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Voter Confusion

In a country like the United States, the number of English As a Second Language speakers (or LEP as they are referred to there) is a major issue in the voting process. When the margins are as close as they are predicted to be in next week’s US presidential election, every vote counts. Ensuring that speakers of languages other than English vote correctly is critical.

For some people, the act of voting is challenging enough, let alone in a second language. I was 31 years old the first time I ever voted (due to the fact I had never lived in a country where I was eligible to vote at election time), so I asked for help on how to fill in the form – luckily the explanation was in my native tongue, not a luxury for everyone.

In the past, many ethnic voters have reported poor treatment by poll workers, being given incorrect information on how to vote, or being given no help at all. This could be a result of poor training of poll workers, but it also demonstrates the need for more bilingual assistance on vote day(s). In areas supporting large populations of second-language voters, like Spanish speakers in LA or New York, translators are readily available. Unfortunately, this is not the case for all language groups.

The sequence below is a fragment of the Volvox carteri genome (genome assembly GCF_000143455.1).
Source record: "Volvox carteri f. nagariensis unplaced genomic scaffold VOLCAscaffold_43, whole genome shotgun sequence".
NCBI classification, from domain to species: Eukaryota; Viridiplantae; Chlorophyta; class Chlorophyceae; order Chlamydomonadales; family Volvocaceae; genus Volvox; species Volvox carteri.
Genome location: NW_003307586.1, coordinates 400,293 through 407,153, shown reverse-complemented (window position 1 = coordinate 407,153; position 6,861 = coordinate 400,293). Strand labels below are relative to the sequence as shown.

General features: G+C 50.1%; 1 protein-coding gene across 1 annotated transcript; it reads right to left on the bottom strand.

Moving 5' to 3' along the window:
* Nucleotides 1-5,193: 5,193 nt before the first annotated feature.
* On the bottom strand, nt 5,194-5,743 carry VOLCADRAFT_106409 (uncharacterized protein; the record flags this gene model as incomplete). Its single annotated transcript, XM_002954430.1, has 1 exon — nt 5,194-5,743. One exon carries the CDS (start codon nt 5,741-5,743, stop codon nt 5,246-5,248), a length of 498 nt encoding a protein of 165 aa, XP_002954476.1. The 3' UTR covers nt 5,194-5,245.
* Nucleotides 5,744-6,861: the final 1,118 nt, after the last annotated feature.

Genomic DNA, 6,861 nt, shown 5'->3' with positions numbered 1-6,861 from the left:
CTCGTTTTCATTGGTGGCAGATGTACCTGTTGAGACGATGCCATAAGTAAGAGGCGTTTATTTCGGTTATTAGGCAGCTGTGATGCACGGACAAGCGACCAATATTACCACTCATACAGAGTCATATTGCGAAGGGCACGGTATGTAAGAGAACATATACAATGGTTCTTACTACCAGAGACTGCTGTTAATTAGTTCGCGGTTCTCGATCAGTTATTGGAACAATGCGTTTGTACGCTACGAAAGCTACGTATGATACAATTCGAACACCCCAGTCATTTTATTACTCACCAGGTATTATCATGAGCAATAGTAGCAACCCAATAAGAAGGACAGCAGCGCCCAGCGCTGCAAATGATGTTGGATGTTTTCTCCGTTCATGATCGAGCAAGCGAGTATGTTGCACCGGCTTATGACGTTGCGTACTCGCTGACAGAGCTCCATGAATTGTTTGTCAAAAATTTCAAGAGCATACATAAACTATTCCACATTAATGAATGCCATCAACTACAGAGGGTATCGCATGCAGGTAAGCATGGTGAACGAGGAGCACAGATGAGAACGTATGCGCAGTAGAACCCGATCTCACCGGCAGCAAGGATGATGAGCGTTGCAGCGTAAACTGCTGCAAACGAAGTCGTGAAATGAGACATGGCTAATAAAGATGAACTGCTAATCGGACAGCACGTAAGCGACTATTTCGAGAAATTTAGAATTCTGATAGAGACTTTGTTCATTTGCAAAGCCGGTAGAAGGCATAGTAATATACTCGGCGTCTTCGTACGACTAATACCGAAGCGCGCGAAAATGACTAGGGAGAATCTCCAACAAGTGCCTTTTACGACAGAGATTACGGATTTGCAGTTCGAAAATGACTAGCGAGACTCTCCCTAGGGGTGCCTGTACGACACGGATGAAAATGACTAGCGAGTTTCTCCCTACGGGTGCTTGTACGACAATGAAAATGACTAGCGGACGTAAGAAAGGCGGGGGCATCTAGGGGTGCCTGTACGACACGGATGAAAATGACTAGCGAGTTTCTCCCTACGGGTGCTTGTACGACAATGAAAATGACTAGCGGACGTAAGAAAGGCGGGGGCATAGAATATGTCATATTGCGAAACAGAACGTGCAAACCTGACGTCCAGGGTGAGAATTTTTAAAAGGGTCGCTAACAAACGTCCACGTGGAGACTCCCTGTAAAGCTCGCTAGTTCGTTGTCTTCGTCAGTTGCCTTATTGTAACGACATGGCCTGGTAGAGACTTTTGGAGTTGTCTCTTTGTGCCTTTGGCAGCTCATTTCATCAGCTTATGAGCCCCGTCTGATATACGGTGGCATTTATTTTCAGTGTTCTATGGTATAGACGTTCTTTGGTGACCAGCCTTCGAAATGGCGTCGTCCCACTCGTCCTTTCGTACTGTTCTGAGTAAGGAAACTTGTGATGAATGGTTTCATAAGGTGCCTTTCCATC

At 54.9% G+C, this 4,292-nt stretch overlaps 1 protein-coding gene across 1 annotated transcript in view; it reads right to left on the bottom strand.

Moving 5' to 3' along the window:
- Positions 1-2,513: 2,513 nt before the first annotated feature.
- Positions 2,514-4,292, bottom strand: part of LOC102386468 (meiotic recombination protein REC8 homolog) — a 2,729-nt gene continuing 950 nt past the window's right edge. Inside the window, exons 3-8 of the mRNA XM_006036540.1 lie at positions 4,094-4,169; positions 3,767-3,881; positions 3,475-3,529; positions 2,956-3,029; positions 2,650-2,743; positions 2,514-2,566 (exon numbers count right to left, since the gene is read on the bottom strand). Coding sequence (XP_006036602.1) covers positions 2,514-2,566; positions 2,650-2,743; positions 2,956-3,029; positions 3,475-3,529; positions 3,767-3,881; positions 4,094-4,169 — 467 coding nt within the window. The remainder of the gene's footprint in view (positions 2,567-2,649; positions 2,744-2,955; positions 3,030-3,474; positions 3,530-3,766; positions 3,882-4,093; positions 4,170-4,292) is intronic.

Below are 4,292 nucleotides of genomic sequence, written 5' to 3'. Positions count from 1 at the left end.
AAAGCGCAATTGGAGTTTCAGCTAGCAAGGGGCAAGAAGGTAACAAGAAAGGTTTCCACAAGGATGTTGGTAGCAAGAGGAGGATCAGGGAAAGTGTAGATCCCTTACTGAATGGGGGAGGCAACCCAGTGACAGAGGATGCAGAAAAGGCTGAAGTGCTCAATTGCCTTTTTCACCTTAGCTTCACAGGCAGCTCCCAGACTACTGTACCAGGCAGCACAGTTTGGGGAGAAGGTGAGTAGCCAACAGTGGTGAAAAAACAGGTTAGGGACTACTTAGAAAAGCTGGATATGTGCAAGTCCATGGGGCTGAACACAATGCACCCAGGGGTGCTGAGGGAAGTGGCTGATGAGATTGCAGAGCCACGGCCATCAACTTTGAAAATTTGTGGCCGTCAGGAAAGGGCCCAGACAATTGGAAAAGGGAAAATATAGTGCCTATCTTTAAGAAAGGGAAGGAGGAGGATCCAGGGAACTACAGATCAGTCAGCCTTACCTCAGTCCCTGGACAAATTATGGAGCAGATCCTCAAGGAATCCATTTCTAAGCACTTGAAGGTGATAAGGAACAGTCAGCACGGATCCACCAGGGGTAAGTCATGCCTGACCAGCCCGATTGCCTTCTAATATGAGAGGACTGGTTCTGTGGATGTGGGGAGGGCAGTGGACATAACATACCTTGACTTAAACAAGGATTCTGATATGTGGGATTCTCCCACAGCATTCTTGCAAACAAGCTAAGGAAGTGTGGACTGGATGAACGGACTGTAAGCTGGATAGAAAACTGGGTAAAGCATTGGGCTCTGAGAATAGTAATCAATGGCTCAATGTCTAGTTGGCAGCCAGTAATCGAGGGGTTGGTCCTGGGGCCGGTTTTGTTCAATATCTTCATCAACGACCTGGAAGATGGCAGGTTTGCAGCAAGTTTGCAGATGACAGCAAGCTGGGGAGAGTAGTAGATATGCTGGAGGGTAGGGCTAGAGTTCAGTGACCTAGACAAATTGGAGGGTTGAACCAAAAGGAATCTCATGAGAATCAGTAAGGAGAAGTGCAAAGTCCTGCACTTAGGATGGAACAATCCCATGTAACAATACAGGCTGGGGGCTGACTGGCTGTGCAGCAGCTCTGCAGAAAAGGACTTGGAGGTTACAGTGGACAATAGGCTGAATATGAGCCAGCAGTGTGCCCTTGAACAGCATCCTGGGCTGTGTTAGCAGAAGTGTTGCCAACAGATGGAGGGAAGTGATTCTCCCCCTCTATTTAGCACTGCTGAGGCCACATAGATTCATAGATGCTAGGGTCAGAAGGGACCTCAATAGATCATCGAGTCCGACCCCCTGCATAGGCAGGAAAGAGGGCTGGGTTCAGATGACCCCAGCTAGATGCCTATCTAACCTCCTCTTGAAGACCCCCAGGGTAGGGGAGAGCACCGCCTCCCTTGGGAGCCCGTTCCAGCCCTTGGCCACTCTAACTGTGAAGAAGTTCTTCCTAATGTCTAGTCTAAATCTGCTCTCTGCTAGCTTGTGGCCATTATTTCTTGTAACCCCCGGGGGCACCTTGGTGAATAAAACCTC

Politicians themselves know the benefit of assisting all voters. The Obama Voter Protection Program seeks bilingual volunteers who understand the legal system for poll watching. And why wouldn’t he? He is relying on the minority vote.

While initiatives like those above are a great start, turning around lower than average minority voter rests in two 2 things: making minority group leaders accountable for their community’s participation in the vote, and the long term up-skilling of English skills in minority groups.

Whoever wins on Nov 5th has 4 years to get these voters ready for their incumbent election!

This entry was posted on Tuesday, October 28th, 2008 at 2:00 am and is filed under Point of View. You can follow any responses to this entry through the RSS 2.0 feed. Responses are currently closed, but you can trackback from your own site.

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